Here’s a cold hard fact you: the Baltimore Ravens aren’t a pass-heavy team. Shocker, I know. Here’s something else you don’t want to hear: adding either of those two guys wouldn’t suddenly change that philosophy, either.

Whether or not you like him, offensive coordinator Greg Roman is here to stay and his offense is tailored around Jackson’s strengths. In case you forgot, Jackson is a mobile quarterback who is looking to run a more spread-out offense that is more accustomed to running the ball first. With that in mind, Baltimore has done a near-perfect job at getting the right pieces in place to run that kind of offense well (pun absolutely intended).

The Ravens have two terrific running backs at their disposal between Gus Edwards and J.K. Dobbins. Edwards has yet to record fewer than 700 rushing yards in his first three seasons as a UDFA and Dobbins led all running backs in YPC in his rookie season with a flat 6.0. This duo combined for 1,528 rushing yards in 2020, which is a lot in case you were wondering. The two are one of the top running back duos in football and accentuate Jackson’s strengths as a quarterback. Isn’t that what we all want?

Jackson has also proven that he can be a top-five quarterback in the league without elite receiving options. Jackson has thrown 62 touchdowns over the last two seasons with basically the same pass-catching options at his disposal, including a league-best 36 in 2019, the same year he won the league MVP award.

Naturally, we can all dream about what Jackson would do with a true number-one guy, but he’s shown he doesn’t need one to be elite. So then why spend top capital on pass-catching options that this offense doesn’t need or want to use?

Besides, the Ravens have bigger fish to fry. The pass rush is in dire need of options after losing two former Pro Bowlers this offseason. Another developmental linebacker could also be used, as could some more bodies on the defensive line. And if you want to give Jackson more help, you should invest in some better options for the offensive line. There’s a real chance that Orlando Brown Jr. won’t be with the team in 2021 and the interior of the offensive line, especially at center, needs improvement. A better offensive line means a better run game and also more time to throw the ball. Last I checked, both are pivotal to Jackson’s game and would be a huge investment in his growth.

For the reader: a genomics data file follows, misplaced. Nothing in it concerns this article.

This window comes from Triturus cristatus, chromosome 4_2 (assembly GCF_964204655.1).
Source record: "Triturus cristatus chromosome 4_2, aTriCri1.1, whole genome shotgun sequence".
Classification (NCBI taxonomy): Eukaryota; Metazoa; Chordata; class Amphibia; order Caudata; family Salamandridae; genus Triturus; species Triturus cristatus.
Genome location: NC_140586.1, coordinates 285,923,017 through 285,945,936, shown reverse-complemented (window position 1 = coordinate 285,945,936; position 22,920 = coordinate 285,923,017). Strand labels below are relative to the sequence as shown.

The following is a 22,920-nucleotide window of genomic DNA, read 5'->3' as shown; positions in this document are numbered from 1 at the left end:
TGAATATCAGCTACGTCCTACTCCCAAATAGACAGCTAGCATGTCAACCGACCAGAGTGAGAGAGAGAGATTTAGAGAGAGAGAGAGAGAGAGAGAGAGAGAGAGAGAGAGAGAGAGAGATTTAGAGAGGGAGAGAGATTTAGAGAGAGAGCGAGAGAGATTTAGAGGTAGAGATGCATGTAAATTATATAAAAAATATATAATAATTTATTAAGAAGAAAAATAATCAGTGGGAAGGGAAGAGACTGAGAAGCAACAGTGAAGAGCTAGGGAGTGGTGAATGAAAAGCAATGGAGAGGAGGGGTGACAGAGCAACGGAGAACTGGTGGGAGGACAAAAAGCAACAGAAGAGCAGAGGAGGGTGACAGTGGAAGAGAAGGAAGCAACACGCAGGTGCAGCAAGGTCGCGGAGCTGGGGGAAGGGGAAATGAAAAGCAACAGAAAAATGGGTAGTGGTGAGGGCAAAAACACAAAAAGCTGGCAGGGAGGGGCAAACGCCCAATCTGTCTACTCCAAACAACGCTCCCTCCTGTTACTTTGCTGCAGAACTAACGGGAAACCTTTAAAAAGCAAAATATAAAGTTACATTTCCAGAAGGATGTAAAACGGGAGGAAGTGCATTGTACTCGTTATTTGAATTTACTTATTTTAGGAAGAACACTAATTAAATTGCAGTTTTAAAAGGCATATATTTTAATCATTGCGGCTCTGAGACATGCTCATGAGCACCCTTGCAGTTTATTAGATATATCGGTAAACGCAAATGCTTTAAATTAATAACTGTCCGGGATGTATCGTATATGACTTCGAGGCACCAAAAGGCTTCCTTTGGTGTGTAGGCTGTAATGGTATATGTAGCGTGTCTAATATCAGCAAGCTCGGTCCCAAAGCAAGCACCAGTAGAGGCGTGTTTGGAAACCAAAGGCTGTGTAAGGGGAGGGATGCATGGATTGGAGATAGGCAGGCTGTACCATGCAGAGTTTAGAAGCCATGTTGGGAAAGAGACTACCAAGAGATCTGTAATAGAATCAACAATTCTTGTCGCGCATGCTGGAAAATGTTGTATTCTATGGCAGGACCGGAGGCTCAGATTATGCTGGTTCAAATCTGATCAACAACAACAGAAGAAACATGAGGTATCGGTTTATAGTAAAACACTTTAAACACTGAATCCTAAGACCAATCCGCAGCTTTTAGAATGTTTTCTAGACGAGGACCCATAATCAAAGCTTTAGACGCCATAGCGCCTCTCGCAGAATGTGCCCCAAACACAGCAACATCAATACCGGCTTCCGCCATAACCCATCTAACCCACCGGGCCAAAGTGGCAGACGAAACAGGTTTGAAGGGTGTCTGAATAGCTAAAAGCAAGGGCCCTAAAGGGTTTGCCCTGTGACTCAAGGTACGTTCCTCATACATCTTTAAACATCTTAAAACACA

Before we close out let me just say this: I would be the furthest thing from upset if Baltimore decided to add pass catchers early in the 2021 NFL Draft. The more options Jackson has to use the better, right? We all want to see the Ravens get that elusive X-receiver, but all I’m saying is it may not be the biggest need for them. I’m sorry if you feel differently (I’m really not), but it’s simply not the biggest priority for Baltimore right now.

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I know I just gave off a huge read on why adding pass catchers shouldn’t be the Baltimore Ravens’ number one priority in the upcoming draft, but just know this: adding a top guy won’t magically solve the Ravens’ biggest issues. The bottom line is the best way to continue building around and improving Lamar Jackson is to give him a better offensive line and go on with giving him more running backs to keep defenses honest. It may not be what you wanted to hear, but it’s the truth. If you want to make life better for Jackson then build around his strengths and don’t focus on trying to make a square peg fit in a round hole. Jackson has proven that he can be one of the deadliest quarterbacks in the league without having to have elite pass catchers, so why try and force a change?

Just some food for thought, I guess.